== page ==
WCQ: Lessons Nigeria Must Learn From Euro 2016


Nigeria will kick off the Qualifying Campaign for the 2018 World Cup in October. Algeria, Cameroon, and Zambia are the opponents. Only one team will qualify. Some sections of the Nigerian media and some players of the Super Eagles are already predicting the Eagles will qualify, but as Euro 2016 again reminded us, nothing is certain in football…

It’s not about population, Iceland is same size as Leicester. Yet the plucky Icelandic team knocked England out with relative ease. Nigeria is the most populous of the nations in the group, but that doesn’t make for the best team. Iceland proved that.

It’s not about ‘history’ Portugal had lost to France 18 times in 24 meetings. Nigeria has not lost to Zambia in six years, two wins and a draw is the record; the Eagles have four wins, both home and away, against Algeria in Nations Cup and World Cup qualifying matches; and have two wins plus a penalty loss against Cameroon. Good history, but this is a whole new game!

It’s not about noise, the British press ‘out wrote’ the Icelandic press. It’s a moot point that of the four sides the Nigerian press has the largest presence on the continent. And like the British press, the Nigerian media know how to “talk up” their team. Just as the Nigerian fans know “for sure” that their team will win every game, and demand they do! France had prepared the bus for the victory parade after Euro 2016. They never used it. Our noise will have little effect without adequate preparations.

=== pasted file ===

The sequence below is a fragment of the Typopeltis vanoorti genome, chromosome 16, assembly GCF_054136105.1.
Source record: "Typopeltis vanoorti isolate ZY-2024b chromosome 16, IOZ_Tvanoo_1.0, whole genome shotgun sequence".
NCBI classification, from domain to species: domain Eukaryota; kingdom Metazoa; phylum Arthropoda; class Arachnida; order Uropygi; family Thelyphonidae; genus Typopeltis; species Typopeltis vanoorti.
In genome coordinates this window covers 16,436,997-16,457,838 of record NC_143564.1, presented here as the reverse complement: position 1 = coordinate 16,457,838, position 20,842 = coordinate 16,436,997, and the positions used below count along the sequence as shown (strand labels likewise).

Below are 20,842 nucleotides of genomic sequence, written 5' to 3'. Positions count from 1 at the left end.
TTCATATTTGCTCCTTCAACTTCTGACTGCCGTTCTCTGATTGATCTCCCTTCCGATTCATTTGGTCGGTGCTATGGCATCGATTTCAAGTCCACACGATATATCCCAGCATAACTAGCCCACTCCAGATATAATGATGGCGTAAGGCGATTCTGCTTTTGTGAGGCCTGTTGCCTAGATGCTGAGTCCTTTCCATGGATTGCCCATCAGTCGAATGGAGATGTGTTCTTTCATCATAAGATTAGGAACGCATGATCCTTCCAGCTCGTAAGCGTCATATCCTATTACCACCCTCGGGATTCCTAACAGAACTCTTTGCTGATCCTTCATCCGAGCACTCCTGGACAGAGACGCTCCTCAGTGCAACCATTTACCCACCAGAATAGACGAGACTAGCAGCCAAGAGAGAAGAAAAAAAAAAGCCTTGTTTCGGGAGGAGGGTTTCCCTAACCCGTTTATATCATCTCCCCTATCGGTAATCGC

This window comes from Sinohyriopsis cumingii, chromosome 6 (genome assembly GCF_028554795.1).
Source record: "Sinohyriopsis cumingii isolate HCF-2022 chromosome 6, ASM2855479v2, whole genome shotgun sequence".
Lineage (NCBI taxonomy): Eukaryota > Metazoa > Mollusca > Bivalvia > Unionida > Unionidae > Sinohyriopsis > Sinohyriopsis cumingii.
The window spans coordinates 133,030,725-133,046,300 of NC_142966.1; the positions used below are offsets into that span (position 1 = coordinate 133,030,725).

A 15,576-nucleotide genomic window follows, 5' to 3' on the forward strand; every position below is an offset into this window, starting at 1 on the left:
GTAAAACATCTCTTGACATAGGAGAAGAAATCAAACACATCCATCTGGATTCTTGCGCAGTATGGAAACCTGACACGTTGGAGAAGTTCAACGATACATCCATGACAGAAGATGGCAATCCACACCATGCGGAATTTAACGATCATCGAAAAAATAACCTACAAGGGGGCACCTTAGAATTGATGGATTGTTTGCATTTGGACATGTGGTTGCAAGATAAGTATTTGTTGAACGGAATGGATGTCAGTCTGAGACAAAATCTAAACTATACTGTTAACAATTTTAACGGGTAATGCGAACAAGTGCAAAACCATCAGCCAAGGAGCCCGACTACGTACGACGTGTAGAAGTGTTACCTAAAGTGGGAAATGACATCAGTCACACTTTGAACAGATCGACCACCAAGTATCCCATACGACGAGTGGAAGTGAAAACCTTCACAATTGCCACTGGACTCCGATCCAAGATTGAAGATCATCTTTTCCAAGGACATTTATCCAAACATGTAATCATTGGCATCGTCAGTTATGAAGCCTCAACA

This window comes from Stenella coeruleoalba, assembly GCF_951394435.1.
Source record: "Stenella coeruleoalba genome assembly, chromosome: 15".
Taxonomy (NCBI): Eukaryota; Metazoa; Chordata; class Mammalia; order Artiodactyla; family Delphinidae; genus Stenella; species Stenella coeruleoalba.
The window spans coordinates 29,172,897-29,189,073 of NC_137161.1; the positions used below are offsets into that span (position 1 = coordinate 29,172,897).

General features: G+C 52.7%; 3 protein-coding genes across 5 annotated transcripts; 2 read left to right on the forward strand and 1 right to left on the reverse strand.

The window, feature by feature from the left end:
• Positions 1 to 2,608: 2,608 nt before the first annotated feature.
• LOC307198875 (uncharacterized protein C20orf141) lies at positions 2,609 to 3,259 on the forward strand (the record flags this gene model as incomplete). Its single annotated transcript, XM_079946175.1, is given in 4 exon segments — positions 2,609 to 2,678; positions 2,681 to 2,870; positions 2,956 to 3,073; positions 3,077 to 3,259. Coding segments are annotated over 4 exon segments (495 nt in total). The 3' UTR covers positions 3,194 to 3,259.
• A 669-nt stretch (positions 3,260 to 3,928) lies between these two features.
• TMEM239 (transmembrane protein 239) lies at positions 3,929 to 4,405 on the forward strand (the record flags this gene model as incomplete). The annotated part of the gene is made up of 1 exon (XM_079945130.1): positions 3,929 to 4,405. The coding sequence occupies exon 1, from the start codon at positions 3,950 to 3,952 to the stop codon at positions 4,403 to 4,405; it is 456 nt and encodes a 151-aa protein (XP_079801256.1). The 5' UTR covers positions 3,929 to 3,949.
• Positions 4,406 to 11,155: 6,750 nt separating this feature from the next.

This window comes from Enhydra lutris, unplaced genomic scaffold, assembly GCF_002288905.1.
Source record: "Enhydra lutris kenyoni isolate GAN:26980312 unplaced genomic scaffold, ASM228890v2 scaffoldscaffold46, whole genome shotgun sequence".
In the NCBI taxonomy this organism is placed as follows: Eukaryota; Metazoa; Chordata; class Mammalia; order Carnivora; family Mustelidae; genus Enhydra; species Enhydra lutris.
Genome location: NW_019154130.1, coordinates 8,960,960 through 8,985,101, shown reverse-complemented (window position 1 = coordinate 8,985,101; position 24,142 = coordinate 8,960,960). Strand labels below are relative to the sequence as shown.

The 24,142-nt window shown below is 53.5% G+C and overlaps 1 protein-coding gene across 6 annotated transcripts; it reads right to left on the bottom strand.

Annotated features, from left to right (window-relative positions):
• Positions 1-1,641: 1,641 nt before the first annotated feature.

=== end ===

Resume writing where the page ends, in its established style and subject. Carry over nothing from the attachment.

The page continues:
It’s not about the big names, the Belgians, English and French teams has much bigger names than the teams that took them out. Nigerian players are in almost every league in Europe, and are household names on the continent. An unbiased scouting system will give the Eagles two solid players for every position. But names don’t win football matches: preparations, tactics and attitude do!

It’s not about the size or popularity of your league, the Premiership is known all over the world. The NFF and the LMC have been telling us the Nigeria Professional League is “the best in Africa” maybe it is, but that will not guarantee qualification even if those claims were true.

The Lesson? The World Cup Qualifiers will not be an easy ride. The NFF, the Players and the press must move beyond rhetoric, and ensure Nigeria’s flag flies in Russia.

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